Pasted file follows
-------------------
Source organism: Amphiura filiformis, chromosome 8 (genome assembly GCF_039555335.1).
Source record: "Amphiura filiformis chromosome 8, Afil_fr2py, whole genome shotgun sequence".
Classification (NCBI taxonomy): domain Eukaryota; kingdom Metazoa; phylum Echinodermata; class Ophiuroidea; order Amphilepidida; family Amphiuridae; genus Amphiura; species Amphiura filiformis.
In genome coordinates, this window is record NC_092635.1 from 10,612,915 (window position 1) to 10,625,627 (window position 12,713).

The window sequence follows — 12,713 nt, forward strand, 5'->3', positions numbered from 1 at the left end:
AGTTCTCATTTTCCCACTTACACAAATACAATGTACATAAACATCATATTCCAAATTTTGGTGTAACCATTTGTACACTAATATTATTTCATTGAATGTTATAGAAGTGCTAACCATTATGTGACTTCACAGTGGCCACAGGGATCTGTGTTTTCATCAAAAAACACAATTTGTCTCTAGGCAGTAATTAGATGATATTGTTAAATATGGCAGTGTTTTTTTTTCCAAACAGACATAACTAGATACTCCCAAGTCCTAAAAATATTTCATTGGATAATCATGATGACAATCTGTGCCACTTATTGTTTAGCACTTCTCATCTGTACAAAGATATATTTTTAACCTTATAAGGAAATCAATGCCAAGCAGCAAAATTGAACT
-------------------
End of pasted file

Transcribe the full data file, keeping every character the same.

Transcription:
Source organism: Amphiura filiformis, chromosome 8 (genome assembly GCF_039555335.1).
Source record: "Amphiura filiformis chromosome 8, Afil_fr2py, whole genome shotgun sequence".
Classification (NCBI taxonomy): domain Eukaryota; kingdom Metazoa; phylum Echinodermata; class Ophiuroidea; order Amphilepidida; family Amphiuridae; genus Amphiura; species Amphiura filiformis.
In genome coordinates, this window is record NC_092635.1 from 10,612,915 (window position 1) to 10,625,627 (window position 12,713).

The window sequence follows — 12,713 nt, forward strand, 5'->3', positions numbered from 1 at the left end:
AGTTCTCATTTTCCCACTTACACAAATACAATGTACATAAACATCATATTCCAAATTTTGGTGTAACCATTTGTACACTAATATTATTTCATTGAATGTTATAGAAGTGCTAACCATTATGTGACTTCACAGTGGCCACAGGGATCTGTGTTTTCATCAAAAAACACAATTTGTCTCTAGGCAGTAATTAGATGATATTGTTAAATATGGCAGTGTTTTTTTTTCCAAACAGACATAACTAGATACTCCCAAGTCCTAAAAATATTTCATTGGATAATCATGATGACAATCTGTGCCACTTATTGTTTAGCACTTCTCATCTGTACAAAGATATATTTTTAACCTTATAAGGAAATCAATGCCAAGCAGCAAAATTGAACT